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Swords and equipment

Chidokan MJER dojo


Looking after iaito

Its a good idea to look after iaito and bokken the same way as proper swords. It gets you into a good habit, after all to repolish a sword costs a lot of money...
There is no need to use proper choji oil though, keep that for the shinken, any light oil will do, such as the one you would use on bicycles, with anti rust properties. You also dont smell like you have been to the dentist either. Do not use powder to dry or help clean iaito, it scratches the chrome finish and will eventually spoil the look and feel of the iaito.
As most iaito have a chrome finish you should be careful not to chip it as once the surface is damaged the alloy corrodes easily. Examine the sword closely on a regular basis and it will last you a long time. Also dont forget to look after the other parts of the sword, check the mekugi for damage, and the saya to make sure it is not getting cut through.
You can repair saya if the sword becomes loose by adding a thin veneer or paper to the inside. Do not use sandpaper as the grit tends to get inside the saya and scratch the blade 's surface.




The Japanese sword in all its forms (including Bokken) is considered to be an offensive weapon.  Care and consideration should be taken when carrying it in public places. Certain common sense rules need to be considered when carrying a sword to and from training:-


       Never carry a sword without it being contained in a case of some sort.  To do so may be illegal in your area.

       Buy or make a box to carry your sword in.  Gun cases are ideal for this purpose.

       When transporting a sword in a vehicle, store it in the boot  out of sight.

       Always carry your handbook with you containing your photo and insurance slip in case you are legitimately stopped and asked to explain why you have a sword in your possession.

       Never threaten anyone with your sword even in fun.

Training gi
Look after your gi and it will last you a long time. Please wash your jackets regularly. Mend any tears, especially in hakama, as this may cause you to trip and injure either ourself or someone else. Do not wear hakama too long, again you may trip. These are best when they just touch the top of your foot when standing up straight. There are no colour restrictions, but please try to be restrained in your choice... avoid any fashion designers who are taken with flourescent pink and bright purples.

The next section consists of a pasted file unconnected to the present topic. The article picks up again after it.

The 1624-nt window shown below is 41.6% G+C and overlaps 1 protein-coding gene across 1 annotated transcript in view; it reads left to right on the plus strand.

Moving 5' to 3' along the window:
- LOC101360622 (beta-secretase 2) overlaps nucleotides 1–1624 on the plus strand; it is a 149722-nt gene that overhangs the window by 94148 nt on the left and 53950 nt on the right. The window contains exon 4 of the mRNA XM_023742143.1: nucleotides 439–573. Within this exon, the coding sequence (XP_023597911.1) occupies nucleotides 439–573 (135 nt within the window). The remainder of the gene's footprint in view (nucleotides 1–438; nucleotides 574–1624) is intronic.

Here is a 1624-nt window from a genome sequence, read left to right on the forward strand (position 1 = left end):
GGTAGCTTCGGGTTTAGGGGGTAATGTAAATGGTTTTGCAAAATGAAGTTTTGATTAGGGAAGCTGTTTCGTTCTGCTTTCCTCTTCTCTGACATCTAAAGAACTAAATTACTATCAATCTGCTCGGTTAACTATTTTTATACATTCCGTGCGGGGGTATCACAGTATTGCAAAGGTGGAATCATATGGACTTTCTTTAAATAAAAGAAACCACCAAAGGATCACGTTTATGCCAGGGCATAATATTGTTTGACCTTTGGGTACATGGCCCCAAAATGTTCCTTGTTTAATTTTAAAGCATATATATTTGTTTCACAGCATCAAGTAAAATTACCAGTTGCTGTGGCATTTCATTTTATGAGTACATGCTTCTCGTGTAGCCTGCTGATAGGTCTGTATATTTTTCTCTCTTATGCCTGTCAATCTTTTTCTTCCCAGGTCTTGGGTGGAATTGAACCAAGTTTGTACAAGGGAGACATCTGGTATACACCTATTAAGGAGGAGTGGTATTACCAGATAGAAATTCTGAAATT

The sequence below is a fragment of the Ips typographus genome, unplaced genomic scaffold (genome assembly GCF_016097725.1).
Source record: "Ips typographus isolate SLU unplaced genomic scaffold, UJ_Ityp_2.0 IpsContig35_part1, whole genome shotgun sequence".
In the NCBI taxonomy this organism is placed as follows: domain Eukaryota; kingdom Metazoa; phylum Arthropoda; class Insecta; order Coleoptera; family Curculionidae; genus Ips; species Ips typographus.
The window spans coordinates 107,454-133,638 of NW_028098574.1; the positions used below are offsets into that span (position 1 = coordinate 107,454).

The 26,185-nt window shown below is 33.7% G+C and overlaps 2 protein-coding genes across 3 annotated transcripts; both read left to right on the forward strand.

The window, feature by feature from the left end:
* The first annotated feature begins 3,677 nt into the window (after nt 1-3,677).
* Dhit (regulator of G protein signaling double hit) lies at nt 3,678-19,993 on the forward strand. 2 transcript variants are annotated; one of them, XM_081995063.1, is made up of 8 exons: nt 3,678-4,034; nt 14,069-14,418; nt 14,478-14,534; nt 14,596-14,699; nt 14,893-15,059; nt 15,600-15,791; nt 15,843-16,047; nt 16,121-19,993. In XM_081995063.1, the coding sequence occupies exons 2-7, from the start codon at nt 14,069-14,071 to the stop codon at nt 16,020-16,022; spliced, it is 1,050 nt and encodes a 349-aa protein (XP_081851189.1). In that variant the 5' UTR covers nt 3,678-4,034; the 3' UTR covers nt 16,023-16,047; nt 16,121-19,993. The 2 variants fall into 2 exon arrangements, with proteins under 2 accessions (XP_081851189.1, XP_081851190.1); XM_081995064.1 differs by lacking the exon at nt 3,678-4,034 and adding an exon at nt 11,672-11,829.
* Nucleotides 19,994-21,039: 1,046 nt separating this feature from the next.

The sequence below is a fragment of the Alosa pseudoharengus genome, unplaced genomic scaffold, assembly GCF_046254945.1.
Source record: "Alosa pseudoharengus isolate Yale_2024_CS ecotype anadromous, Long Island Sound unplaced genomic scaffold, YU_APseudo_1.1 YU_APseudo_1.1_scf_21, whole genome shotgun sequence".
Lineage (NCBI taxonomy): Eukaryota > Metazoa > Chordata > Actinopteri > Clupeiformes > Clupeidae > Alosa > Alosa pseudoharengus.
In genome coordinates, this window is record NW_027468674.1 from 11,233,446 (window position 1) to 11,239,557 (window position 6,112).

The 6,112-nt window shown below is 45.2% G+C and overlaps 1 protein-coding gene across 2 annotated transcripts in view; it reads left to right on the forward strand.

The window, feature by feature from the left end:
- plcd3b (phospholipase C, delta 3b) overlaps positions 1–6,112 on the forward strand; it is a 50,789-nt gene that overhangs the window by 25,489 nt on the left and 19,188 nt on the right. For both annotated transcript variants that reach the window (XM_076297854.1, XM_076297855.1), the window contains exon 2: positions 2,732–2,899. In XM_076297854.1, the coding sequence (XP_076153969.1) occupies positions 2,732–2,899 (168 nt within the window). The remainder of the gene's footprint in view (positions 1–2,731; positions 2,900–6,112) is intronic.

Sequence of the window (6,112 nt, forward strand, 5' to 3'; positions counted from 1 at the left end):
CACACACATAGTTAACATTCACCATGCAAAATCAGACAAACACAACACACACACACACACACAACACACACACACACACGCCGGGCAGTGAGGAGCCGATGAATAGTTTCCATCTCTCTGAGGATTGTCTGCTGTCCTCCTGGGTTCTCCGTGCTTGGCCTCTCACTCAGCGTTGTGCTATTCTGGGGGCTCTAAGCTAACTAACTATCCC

I try to keep a set for special occasions like demonstrations and gradings etc which are not used for regular training so they are always presentable when required. Montsuki should be worn with tabi during embu.
A good seamstress will be able to make jackets and hakama quite easily. You must be prepared to have a set of hakama taken apart though... That way you can get good quality gi at a reasonable price.
The club can help buy equipment, with various catalogues and sources of supply.

Choosing a sword
There are a few things to watch out for when buying iaito. If you do not have access to an instructor who can help you or recommend good iaito, I hope this will help.
Not all swords from Japan are suitable for use as iaito, they are also made as wall ornaments. A decent iaito should cost you upwards of 150... Other countries also make iaito some are good, some not so good.
First of all, check the length. If you hold the tsuka naturally and are relaxed, the tip should just brush the floor. Do not stretch to make it reach. Alternatively stand and draw the sword. Look at the point where it is about to leave the saya. Are you over stretching? If so it is too long. A rough guide for someone who is about 6 feet tall is a sword of 2.45 to 2.55 shaku.
The sword should not be too heavy. Children/youths and ladies should always use lighter swords of 750 grammes or less.
Check the mekugi. It should be made of bamboo. If you can, remove the tsuka and look at the length of the steel inside, it should be about 2/3 the length of the tsuka.
Saya are best plain, ones with metal ornaments tend to stick when trying to put them in and out of the obi.
The same applies to tsuba, plain and small allows an easier draw.
The sword should be tight in the saya, if not this can be repaired, but check to see why it is loose.
Sageo length and colour are up to you, but longer is better as you can always shorten them. Red signifies high rank, so avoid these...
The club has several new catalogues from various suppliers of both iaito and shinken, prices ranging from about 200 and up for reasonable quality iaito.


a selection of tsuka styles and colours, mostly in club use....